For the rest, I was holding a lot of auditions because when you make a comedy you not only need good actors, you need lots of people that have the rhythm, the tempo of the comedy -- it's very important. When you see The Women or Philadelphia Story, you see that they talk so quick that they -- a human being doesn't have the time to understand what the other is saying. With comedies like that it's 'you talk, I talk.' So that rhythm is something that you cannot teach to the actors. They have it or they don't.
Like Carmen Cervera or Ira von Fürstenberg.
Exactly! You remember. Ira von Fürstenberg made movies in Spain.
Terrible movies but very beautiful.
Very funny, very kitsch. She made movies that even now are very fun. Ira von Fürstenberg made two or three -- actually she made one of the very big gay films with a gay doctor where the actor is not actually gay -- called No desearás al vecino del quinto (The Neighbor on the Fifth Floor). And it was awful because it was really very machista. He pretended to be gay so he could get more beautiful women. And she was in that movie and it was a big hit in Spain.
Someone who I particularly loved was the very flamboyant flight attendant, Carlos Areces. Is he in any other movies? Is he famous?
He belongs to this group of comedians that are on TV, but it's very underground. As time has gone by -- and it's been about ten years -- they get more and more attention. He's quite well-known in Madrid and he also DJs. And so when I say underground, it's really more for the rest of Spain. Madrid is a lot more like New York in that sense. He is very peculiar. And that's why I put him in the movie: that peculiarity that he has, not really physically, but the way of acting that he is very strange.
Tell me about Hugo Silva, the co-pilot who gives the blowjob to the captain.
Yeah, yeah, he's a very famous actor, in TV, theater, and movies. And this was completely new for him because he just built the character -- he's not gay. So it was funny to convert him into someone flamboyant. I almost had to invent my own kind of school for him on how to teach him to be queeny. But a very specific one, one that would fit him and his style.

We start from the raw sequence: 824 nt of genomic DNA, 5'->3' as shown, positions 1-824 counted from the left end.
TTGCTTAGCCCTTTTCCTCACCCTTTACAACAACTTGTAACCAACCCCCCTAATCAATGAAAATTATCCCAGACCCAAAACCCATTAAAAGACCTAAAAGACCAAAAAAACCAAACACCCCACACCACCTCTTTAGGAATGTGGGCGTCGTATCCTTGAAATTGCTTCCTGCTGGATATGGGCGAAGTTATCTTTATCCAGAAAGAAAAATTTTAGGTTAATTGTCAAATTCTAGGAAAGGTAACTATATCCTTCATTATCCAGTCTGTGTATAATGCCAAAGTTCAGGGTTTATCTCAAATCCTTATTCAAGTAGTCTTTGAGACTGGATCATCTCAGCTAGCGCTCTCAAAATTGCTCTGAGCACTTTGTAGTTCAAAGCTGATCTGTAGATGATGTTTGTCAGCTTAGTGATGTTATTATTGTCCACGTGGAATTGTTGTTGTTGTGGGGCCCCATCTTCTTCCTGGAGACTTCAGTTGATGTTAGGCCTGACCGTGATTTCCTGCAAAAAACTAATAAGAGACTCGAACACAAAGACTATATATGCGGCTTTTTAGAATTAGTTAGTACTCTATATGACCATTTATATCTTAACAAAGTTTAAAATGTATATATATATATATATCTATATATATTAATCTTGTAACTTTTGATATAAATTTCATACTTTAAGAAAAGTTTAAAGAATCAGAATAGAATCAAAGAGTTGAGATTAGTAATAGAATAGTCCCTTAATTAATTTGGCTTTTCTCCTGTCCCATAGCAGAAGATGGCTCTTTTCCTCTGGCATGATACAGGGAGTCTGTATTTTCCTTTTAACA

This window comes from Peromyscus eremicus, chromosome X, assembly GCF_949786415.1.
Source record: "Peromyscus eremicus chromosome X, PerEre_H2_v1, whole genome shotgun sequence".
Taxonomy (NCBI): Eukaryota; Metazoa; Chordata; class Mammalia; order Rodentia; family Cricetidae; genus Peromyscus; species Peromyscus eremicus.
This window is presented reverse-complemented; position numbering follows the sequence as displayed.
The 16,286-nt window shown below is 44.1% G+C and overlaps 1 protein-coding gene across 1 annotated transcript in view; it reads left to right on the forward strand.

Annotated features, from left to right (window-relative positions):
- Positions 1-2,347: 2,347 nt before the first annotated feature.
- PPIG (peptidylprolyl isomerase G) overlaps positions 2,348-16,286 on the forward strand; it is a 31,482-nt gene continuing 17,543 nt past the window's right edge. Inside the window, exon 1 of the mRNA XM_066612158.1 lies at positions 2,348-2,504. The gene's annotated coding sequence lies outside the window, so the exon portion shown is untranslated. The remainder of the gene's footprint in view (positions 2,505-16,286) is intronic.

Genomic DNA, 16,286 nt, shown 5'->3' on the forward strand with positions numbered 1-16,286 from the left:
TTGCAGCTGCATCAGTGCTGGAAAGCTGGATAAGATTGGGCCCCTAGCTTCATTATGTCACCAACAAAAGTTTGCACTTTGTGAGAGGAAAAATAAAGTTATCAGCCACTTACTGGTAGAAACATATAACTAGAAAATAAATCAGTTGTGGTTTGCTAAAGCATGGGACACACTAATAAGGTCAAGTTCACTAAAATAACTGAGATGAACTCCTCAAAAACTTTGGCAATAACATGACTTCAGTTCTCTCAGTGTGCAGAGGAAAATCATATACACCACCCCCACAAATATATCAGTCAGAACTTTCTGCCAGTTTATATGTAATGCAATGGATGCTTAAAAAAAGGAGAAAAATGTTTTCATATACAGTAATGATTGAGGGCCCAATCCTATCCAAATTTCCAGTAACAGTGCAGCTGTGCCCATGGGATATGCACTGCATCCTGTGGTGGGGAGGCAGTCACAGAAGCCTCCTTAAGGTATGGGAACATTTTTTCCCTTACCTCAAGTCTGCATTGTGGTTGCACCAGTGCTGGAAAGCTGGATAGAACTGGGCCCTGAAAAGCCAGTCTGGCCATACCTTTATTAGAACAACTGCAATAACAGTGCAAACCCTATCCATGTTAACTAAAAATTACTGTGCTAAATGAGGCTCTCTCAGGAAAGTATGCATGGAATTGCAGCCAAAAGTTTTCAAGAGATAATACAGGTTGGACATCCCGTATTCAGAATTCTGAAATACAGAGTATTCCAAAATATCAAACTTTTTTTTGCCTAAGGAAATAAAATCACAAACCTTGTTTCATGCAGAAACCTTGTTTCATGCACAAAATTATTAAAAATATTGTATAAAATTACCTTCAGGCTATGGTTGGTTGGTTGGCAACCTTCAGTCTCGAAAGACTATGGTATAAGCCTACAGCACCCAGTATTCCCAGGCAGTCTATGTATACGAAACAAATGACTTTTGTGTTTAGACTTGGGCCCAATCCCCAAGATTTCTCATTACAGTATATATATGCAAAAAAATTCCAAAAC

Paz Vega was interesting to me. She's a movie star in Spain, right?
She should be really like the new Penelope [Cruz] but she's not -- but you can still find her in all the red carpets that you can imagine. But she's a very good actress, I think she deserves better movies than what she was doing. But I asked people like Paz Vega, Penelope and Antonio [Banderas] because they are friends of mine, to be in these small roles. I needed all these good actors even for those very small roles.
I was in Ibiza last weekend and in my flight from Ibiza to Madrid there was a very handsome man with white hair. And then I looked at him again and it was Miguel Molina from Law of Desire. He was the most handsome ever.
That family is so beautiful. Also the sister, she has a lot of wrinkles but [she's] beautiful. That family, I mean what are they, all of them, they are all very beautiful. Miguel now is fifty-something and it's a pity because he should be better. But at that moment, when I took him for Law of Desire, it was when he was blossoming.
He was heaven.
Photo: Will Ragozzino/BFAnyc.com
Tatiana Fayad & Joanne Hayek